Jab’s Reviews: The Black Cauldron

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THE BLACK CAULDRON (1985):

Written by: Lloyd Alexander (Original Book Series), Ted Berman, Vance Gerry, Joe Hale, David Jonas, Roy Morita, Richard Rich, Art Stevens, Al Wilson & Peter Young

 

This is a controversial one for many reasons.

It basically Disney-fies a semi-popular children’s novel (The Chronicles of Prydain, which noted Webcomic author Randy Milholland of Something Positive fame REALLY enjoys- he’s said some great stuff about it), but just the first in a set. It takes some Common Everykid character, teams him up with a precognitive pig, an old bard, a young Princess with a chip on her shoulder and OH MY GOD THE MOST ANNOYING CHARACTER EVER, and has them chased around by an Undead Wizard Lord guy.

It was highly-violent and frightening for a 1980s cartoon (to the point where Disney cut a bunch of stuff before release), but the results did not impress, though the movie’s had a bit of a resurgence among people who like darker stuff.

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Me, I just don’t see it. The animation is pretty good, and the villain is kind of memorable, but this movie is just LOADED with flaws. LOADED with them. For starters, the main heroes are either bland or annoying. The main kid is a poor man’s Wart/Arthur being all generic and stuff. Princess Eilonwy was annoying and a know-it-all (and oddly-designed- having the face of a young woman, but looking about ten years old, which is creepy). The old man is your standard mentor/funny guy. The dog-man-thing is seriously as annoying as Jar-Jar Binks.

I’m not even kidding! He’s less omnipresent everywhere, but is EASILY more annoying and with a worse voice. That is like SCRAPPY-DOO levels of sucktitude here, and this is coming from someone who hates Scooby-Doo with the fiery passion of a thousand suns (if you think my hatred of Spider-Clones, Image Characters, and Symbiotes is something, set me off on Scooby Doo some day, I dare you).

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The Horned King, combining two characters from The Chronicles of Prydain into one, is probably the most well-remembered part of this film, and for good reason. He’s almost a breath of fresh air in a Disney Film, in that he’s super-serious, obsessive without being comedic, doesn’t screw up a lot, and is genuinely SCARY instead of fabulously-outrageous.

The only problem is that, for all the uniqueness of this in a Disney Villain (which is full of feminine Large Hams and Butt-Monkeys, as I’ve noted), this is the standard FOR EVERY SINGLE FANTASY SUPERVILLAIN IN HISTORY. Seriously, it doesn’t count as unique if you just base it off of the tropes of ANOTHER genre, guys :). However, I give him full props for looking cool and probably scaring the bejeezus out of young children. He’s still only half of someone like Maleficent.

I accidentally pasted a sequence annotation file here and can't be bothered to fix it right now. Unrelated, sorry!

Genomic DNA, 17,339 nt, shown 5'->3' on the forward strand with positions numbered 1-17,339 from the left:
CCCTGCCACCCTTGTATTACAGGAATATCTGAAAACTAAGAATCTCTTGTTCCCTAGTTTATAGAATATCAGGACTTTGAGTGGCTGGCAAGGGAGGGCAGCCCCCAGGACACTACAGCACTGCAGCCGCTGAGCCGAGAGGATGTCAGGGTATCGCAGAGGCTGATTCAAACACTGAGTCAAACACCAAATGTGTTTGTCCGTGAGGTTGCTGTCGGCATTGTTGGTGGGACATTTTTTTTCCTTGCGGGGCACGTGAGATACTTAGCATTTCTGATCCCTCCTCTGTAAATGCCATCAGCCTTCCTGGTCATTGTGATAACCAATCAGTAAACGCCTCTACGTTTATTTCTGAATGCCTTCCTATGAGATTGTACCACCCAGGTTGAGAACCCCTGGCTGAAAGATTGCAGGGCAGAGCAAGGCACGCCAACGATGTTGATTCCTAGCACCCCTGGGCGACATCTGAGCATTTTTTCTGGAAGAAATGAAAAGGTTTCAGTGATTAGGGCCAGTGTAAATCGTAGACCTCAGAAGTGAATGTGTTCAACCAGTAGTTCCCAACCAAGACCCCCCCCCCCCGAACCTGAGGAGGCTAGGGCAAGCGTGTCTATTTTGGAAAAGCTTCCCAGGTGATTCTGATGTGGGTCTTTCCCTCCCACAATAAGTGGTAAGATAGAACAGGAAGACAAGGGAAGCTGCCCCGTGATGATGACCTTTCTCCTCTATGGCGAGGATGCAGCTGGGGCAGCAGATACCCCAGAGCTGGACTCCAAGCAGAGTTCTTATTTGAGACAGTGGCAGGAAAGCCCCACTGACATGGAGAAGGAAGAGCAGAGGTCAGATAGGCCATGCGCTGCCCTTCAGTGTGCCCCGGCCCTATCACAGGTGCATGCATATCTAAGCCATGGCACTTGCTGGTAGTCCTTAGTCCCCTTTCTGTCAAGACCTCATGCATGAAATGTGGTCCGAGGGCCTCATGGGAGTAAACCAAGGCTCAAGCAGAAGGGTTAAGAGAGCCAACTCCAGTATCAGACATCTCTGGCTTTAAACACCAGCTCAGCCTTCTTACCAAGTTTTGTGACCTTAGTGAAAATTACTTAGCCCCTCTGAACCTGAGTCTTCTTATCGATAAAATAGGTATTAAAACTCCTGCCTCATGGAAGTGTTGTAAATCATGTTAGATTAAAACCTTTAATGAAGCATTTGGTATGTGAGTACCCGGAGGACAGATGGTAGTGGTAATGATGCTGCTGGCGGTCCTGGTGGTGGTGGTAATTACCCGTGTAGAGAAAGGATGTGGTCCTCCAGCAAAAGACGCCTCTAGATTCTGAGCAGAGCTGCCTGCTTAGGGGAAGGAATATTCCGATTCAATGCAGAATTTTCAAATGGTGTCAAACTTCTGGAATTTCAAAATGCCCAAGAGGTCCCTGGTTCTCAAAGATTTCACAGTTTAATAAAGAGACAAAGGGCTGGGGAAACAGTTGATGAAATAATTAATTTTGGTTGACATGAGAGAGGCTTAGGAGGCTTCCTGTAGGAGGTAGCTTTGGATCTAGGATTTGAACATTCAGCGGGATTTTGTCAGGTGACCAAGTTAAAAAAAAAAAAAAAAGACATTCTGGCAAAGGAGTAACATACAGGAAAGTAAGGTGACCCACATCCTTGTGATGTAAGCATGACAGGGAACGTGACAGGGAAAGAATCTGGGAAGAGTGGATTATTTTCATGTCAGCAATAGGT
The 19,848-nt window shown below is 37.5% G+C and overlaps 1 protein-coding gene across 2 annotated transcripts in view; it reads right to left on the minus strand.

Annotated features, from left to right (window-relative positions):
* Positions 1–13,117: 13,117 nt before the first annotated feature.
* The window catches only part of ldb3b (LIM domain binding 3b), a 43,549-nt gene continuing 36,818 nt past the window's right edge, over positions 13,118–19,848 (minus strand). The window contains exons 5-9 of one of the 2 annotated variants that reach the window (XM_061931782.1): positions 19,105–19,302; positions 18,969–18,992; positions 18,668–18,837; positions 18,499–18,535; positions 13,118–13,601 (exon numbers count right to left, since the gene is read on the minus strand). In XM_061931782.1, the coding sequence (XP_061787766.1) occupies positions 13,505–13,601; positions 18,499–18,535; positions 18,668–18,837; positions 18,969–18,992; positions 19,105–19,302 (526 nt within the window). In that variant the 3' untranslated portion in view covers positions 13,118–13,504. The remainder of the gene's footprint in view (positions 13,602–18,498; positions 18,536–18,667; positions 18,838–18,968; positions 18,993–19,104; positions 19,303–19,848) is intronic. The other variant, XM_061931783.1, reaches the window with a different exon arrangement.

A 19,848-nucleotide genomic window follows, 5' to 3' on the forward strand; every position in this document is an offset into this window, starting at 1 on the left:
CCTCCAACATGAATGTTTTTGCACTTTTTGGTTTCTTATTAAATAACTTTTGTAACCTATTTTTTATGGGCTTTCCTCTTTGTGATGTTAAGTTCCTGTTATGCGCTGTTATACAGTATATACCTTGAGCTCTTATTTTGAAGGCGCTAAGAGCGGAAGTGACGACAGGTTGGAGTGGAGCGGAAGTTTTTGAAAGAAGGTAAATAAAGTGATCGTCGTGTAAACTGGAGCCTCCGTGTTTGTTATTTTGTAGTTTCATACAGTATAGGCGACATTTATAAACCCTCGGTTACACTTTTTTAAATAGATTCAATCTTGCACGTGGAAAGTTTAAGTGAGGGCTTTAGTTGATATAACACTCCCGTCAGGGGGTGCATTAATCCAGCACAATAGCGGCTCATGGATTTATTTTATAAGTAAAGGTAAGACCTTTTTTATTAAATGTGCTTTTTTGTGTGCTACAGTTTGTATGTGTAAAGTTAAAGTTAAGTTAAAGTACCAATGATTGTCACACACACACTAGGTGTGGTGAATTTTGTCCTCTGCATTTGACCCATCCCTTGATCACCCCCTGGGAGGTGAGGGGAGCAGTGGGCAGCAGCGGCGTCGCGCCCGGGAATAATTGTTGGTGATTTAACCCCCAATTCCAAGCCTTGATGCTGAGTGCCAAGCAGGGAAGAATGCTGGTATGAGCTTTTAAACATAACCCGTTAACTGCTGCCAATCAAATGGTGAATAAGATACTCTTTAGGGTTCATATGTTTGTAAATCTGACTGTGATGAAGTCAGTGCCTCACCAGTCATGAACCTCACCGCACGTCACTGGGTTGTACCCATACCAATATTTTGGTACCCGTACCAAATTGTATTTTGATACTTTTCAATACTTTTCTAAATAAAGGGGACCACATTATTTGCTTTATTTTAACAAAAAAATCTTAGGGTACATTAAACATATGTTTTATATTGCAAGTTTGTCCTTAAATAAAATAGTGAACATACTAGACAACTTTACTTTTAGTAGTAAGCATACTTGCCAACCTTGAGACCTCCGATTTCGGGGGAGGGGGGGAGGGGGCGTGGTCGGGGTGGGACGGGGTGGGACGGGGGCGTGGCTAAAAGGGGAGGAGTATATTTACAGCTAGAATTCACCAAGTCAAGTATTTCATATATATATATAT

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The Horned King is basically an average “Dark Lord” villain who just wants power. Despite being a Wizard, all he does is Teleport and set off a Cauldon Awakening thing with a ritual or something. The heroes go on your standard “let’s go across the land and meet strange new groups of people” story, which is usually a plus, but I find everyone pretty uninteresting. In short- Bland Heroes, “Scrappy-Doo” like supporting character, Standard Plot & Villain With Lame Motivation and no fabulous songs = Mediocre Freaking Movie, and it just doesn’t do anything for me aside from show off some pretty animation (and the first use of CGI in a Disney film).

 

Reception & Cultural Impact:

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Disney’s laid a lot of stinkers over their years, but very few films have ever almost destroyed the studio. THIS one nearly did. WOW did it ever bomb. It did so poorly that had The Great Mouse Detective not come out immediately afterwards and done well, it might have axed Disney’s Animated Feature Division entirely. That level of destruction cannot go unremarked upon- this movie nearly KILLED a huge portion of our childhoods- imagine a world without the Disney Renaissance.

It took an entire fifteen years for Disney to actually release the thing on home video- THAT’s how much they hated it.

And yet, it has a strange and growing Cult Following, largely due to the aforementioned frightening nature (okay, it’s just a bunch of skeletons coming to life and killing some people off-camera). I guess that kind of thing really works for the goth & dark-loving crowd, though it’s pretty mild by the standards of anyone who reads comics. I guess something of this stuck with those kids who recall being frightened by it as children.

There was also this INSANE attraction from Tokyo Disneyland, featuring an animatronic Horned King calling forth “Satan’s Kiln” to murder the audience in a tiny, dark, enclosed room:

 

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